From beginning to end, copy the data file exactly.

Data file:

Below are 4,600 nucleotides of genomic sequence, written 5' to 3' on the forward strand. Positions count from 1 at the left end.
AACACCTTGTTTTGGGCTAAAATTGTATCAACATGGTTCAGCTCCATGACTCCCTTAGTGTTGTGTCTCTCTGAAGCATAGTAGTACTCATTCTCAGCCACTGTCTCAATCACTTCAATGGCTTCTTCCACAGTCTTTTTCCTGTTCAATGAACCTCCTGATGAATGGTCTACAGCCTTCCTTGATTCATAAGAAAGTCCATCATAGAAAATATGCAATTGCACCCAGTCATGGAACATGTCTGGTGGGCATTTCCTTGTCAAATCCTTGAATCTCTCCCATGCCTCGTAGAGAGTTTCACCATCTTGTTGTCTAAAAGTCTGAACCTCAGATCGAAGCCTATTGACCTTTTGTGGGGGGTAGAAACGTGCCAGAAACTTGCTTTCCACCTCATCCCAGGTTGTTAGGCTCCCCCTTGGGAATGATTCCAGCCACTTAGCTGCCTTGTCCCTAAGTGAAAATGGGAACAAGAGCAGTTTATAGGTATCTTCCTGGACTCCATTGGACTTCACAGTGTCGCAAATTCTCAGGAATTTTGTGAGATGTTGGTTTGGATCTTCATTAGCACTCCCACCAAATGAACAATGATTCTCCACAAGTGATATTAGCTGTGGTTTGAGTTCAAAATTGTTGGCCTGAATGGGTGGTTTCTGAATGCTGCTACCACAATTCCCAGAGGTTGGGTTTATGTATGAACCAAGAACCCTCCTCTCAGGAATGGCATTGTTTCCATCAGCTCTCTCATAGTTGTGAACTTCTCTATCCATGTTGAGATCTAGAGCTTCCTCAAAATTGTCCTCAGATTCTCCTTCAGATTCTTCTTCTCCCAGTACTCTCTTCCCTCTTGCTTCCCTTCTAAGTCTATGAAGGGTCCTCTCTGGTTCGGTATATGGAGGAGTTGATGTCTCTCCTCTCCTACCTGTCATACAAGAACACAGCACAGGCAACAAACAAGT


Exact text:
Below are 4,600 nucleotides of genomic sequence, written 5' to 3' on the forward strand. Positions count from 1 at the left end.
AACACCTTGTTTTGGGCTAAAATTGTATCAACATGGTTCAGCTCCATGACTCCCTTAGTGTTGTGTCTCTCTGAAGCATAGTAGTACTCATTCTCAGCCACTGTCTCAATCACTTCAATGGCTTCTTCCACAGTCTTTTTCCTGTTCAATGAACCTCCTGATGAATGGTCTACAGCCTTCCTTGATTCATAAGAAAGTCCATCATAGAAAATATGCAATTGCACCCAGTCATGGAACATGTCTGGTGGGCATTTCCTTGTCAAATCCTTGAATCTCTCCCATGCCTCGTAGAGAGTTTCACCATCTTGTTGTCTAAAAGTCTGAACCTCAGATCGAAGCCTATTGACCTTTTGTGGGGGGTAGAAACGTGCCAGAAACTTGCTTTCCACCTCATCCCAGGTTGTTAGGCTCCCCCTTGGGAATGATTCCAGCCACTTAGCTGCCTTGTCCCTAAGTGAAAATGGGAACAAGAGCAGTTTATAGGTATCTTCCTGGACTCCATTGGACTTCACAGTGTCGCAAATTCTCAGGAATTTTGTGAGATGTTGGTTTGGATCTTCATTAGCACTCCCACCAAATGAACAATGATTCTCCACAAGTGATATTAGCTGTGGTTTGAGTTCAAAATTGTTGGCCTGAATGGGTGGTTTCTGAATGCTGCTACCACAATTCCCAGAGGTTGGGTTTATGTATGAACCAAGAACCCTCCTCTCAGGAATGGCATTGTTTCCATCAGCTCTCTCATAGTTGTGAACTTCTCTATCCATGTTGAGATCTAGAGCTTCCTCAAAATTGTCCTCAGATTCTCCTTCAGATTCTTCTTCTCCCAGTACTCTCTTCCCTCTTGCTTCCCTTCTAAGTCTATGAAGGGTCCTCTCTGGTTCGGTATATGGAGGAGTTGATGTCTCTCCTCTCCTACCTGTCATACAAGAACACAGCACAGGCAACAAACAAGT